As explained in our previous alert, only trademarks for legal goods and services may be registered federally, and the USPTO has long refused to register trademarks for those cannabis goods that are banned by federal law. In these recent cases, the USPTO, upon discovering that the applied-for mark is intended to be used with a Δ8-THC product, argued that Δ8-THC violates federal law, and is prohibited from registration under the Federal Circuit’s Gray v. Daffy Dan’s Bargaintown decision and others. The refusals cite the Farm Bill of 2018, and the Department of Justice’s interim guidance. The refusals also cite Forbes magazine as evidence that commercial Δ8-THC is synthetic and therefore does not fall within the Farm Bill’s definition of “hemp.”
The USPTO’s logic in each case was the same. The USPTO assumes that any Δ8-THC product is synthetic and not extracted from a cannabis plant based on the Forbes article stating that cannabis plants contain too little Δ8-THC to be of industrial use. The USPTO then cites the Interim Guidance that synthetic cannabinoids are per se illegal and that their status was not changed by the Farm Bill of 2018.
Interestingly, the first office action from the USPTO was less certain as to this alleged illegality. In June 2021, the USPTO responded to an application for products containing Δ8-THC using the (aptly named) mark BARELY LEGAL. In this “potential unlawful use inquiry,” the USPTO noted that the Δ8-THC products “may be unlawful under the Federal Controlled Substances Act” and in turn required the applicant to answer several questions about its goods. However, upon the applicant’s response, the USPTO solidified the position it has taken elsewhere that the products involve a per se violation of federal law.
What Does This Mean for the Δ8-THC Industry?
The USPTO’s actions mean a couple of things for manufacturers and sellers of products containing Δ8-THC. First, it is unlikely that anyone is going to be able to successfully federally register a mark on Δ8-THC products in the near term. While there is currently only a small sample size, the USPTO seems to be taking a consistent position on Δ8-THC products’ illegality and rejecting applications on that basis. It is worth noting, however, that besides the simple Q&A styled response from BARELY LEGAL, no other applicants have responded. While unlikely, the USPTO may change its tune once the applicants have a chance to defend their position. It is also possible that the USPTO would take a different position if an applicant could state on the record that its Δ8-THC is extracted directly from low Δ9-THC hemp plants (which were decriminalized by the Farm Bill of 2018) and is not chemically synthesized. But based on current Δ8-THC production methods, this is also unlikely.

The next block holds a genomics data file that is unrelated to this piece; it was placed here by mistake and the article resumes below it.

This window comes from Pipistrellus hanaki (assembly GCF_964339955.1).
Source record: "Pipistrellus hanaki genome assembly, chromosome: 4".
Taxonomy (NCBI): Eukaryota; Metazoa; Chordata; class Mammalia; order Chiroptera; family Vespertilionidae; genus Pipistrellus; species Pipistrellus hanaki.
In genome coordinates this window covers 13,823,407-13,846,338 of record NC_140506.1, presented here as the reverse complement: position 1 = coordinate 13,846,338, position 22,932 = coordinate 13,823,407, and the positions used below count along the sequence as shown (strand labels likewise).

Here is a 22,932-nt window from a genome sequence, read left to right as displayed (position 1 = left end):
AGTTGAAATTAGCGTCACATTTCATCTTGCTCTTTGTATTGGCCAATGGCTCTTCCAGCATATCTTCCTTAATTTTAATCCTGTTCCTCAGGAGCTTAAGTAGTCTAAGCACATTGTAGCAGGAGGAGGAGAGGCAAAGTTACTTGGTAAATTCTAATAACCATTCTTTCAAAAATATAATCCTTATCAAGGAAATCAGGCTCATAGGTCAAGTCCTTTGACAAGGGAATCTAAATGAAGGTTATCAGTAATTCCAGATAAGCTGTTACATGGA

Second, the USPTO’s actions (and those of the FDA and CDC) may be a hint that federal guidance clarifying Δ8-THC’s legality is forthcoming. The USPTO’s actions solidifying this position have all occurred since late July, so these USPTO decisions are relatively recent. But it is also possible that the USPTO made an internal determination regarding Δ8-THC’s illegality that is not reflective of a greater federal scheme.
The question remains as to what manufacturers and sellers of products containing Δ8-THC should do to protect their brand. It may still be worthwhile to file a federal application in case future guidance clarifies Δ8-THC’s legality, allowing registration of these marks. As explained in our previous alert, state-level trademark registration is available in states where Δ8-THC is legal, as is common law trademark protection. Either way, brand protection is an important aspect of every business, so documenting use of any trademarks may help down the road as to any common law trademark arguments.